Speakers underscored that victims of trafficking were in a very difficult situation, highlighting that the principles of non-punishment must apply to them.  Effective implementation was critical in this regard.  States should ratify and implement the 2014 International Labour Organization Protocol to the Forced Labour Convention, 1930, which required Governments to take measures to tackle all forms of forced labour and provide protection to victims.  Speakers warned against criminalisation of victims of trafficking: it limited trafficking victims’ access to justice and protection, decreasing the likelihood they would turn to the authorities for help.

Siobhán Mullally, Special Rapporteur on trafficking in persons, especially women and children, in her concluding remarks, said that she was open to working closely both with States and civil society, assisting in legislative processes and commenting on upcoming legislation. 

Speaking were Georgia, Mali, United Kingdom, Afghanistan, Croatia, UN Women, Russian Federation, Philippines, Viet Nam, Hungary, Serbia, Djibouti, Uganda, Belgium, Tunisia, Bangladesh, Bulgaria, Republic of Moldova, Albania, Malawi, Democratic Republic of the Congo, Bahamas, Cyprus, Cameroon, Mauritania, Ukraine, South Sudan, Cambodia, Chad, and Iran.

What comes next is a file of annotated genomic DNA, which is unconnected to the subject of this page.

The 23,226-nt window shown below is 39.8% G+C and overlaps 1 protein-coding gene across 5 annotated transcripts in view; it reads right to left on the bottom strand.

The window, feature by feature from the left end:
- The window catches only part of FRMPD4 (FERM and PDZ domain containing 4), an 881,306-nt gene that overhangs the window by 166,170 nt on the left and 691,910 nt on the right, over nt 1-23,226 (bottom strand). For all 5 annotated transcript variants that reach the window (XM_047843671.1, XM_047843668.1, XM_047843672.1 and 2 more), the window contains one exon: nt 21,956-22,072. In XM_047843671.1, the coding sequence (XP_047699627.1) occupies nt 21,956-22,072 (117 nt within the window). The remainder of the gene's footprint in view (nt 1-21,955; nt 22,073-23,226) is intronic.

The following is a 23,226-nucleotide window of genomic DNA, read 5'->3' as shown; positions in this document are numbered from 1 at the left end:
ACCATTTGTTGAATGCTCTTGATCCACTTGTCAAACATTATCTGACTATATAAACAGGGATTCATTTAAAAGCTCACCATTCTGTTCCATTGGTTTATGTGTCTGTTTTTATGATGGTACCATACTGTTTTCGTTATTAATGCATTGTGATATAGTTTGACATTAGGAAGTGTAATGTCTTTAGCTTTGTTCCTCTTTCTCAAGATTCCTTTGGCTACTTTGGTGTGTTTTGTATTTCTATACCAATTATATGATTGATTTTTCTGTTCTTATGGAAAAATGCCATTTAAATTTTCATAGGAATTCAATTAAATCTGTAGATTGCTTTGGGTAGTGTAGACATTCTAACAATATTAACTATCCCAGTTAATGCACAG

The following civil society organizations also took the floor: Congregation of Our Lady of Charity of the Good Shepherd, European Centre for Law and Justice, Commonwealth Human Rights Initiative, Franciscans International, Edmund Rice International Limited, VIVAT International, Caritas Internationalis (International Confederation of Catholic Charities), Associazione Comunita Papa Giovanni XXIII, Jubilee Campaign, and Mother of Hope Cameroon Common Initiative Group.

The webcast of the Human Rights Council meetings can be found here.  All meeting summaries can be found here.  Documents and reports related to the Human Rights Council’s forty-seventh regular session can be found here